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ISHS Acta Horticulturae 933: XXVIII International Horticultural Congress on Science and Horticulture for People (IHC2010): International Symposium on Organic Horticulture: Productivity and Sustainability

RESPONSE OF TOMATO CROPS (SOLANUM LYCOPERSICUM 'MONTECARLO') TO SEWAGE SLUDGE-BASED COMPOST FERTILIZATION

Authors:   E. Llorens, A. Gallardo, P. García-Agustín , L. Lapeña, M.J. Molina
Keywords:   organic amendment, nutrients, greenhouse, heavy metals
DOI:   10.17660/ActaHortic.2012.933.13
Abstract:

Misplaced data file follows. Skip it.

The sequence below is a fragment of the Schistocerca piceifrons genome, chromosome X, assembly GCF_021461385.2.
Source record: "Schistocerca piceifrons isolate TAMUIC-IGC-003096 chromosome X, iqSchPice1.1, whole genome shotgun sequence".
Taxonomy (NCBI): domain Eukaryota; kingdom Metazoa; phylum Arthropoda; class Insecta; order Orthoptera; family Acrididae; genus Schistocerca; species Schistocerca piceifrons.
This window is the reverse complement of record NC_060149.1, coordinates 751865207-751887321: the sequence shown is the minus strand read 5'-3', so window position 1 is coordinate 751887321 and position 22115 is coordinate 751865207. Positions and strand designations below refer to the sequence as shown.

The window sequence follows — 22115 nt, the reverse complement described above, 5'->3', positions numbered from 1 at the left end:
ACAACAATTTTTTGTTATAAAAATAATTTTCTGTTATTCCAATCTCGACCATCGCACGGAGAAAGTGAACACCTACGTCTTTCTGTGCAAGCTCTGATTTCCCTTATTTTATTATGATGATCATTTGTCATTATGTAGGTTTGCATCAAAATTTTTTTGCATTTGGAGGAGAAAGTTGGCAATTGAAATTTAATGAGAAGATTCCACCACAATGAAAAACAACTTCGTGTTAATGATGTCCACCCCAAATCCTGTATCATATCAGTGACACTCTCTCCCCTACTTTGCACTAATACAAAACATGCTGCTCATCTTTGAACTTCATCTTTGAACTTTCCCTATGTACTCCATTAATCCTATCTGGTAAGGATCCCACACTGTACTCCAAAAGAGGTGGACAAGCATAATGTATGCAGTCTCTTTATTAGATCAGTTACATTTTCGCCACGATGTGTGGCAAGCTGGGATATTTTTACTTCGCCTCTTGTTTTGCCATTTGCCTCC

The agricultural use of anaerobically digested sewage sludge (ADSS) as an organic amendment to improve soil fertility is gaining importance. However, the management of this raw organic waste is not exempt of several problems. To overcome this, ADSS is usually co-composted with different bulking agents, thus obtaining a humus-like material, easy to store, with improved nutrient content but also with some amounts of heavy metals and salts, which may be toxic at some concentrations. This study aims to determine the effectiveness of a sewage sludge-based compost as a soil organic amendment for growing tomato plants (Solanum lycopersicum ‘Montecarlo’). Once obtained the mature compost and having verified its physico-chemical and biological characteristics, it was used in different substrates containing the compost and/or traditional fertilizer under greenhouse conditions. The effect of the different substrates was determined at three stages of plant development (flowering, fruiting, and ripening), as was their nutritional state, boron and heavy metal contents. Growing of tomato plants was similar in the treatment in which part of the synthetic fertilization had been substituted with composted sludge when compared with plants grown with traditional fertilization. The addition of the sludge-based compost produced no harmful effects in terms of the accumulation of boron or heavy metals in fruit. The obtained results suggest that the partial substitution of chemical fertilization by an organic amendment in the ‘Montecarlo’ tomato cultivar did not diminish the development of these plants and toxic elements did not accumulate. These results are particularly relevant in economic and environmental terms.

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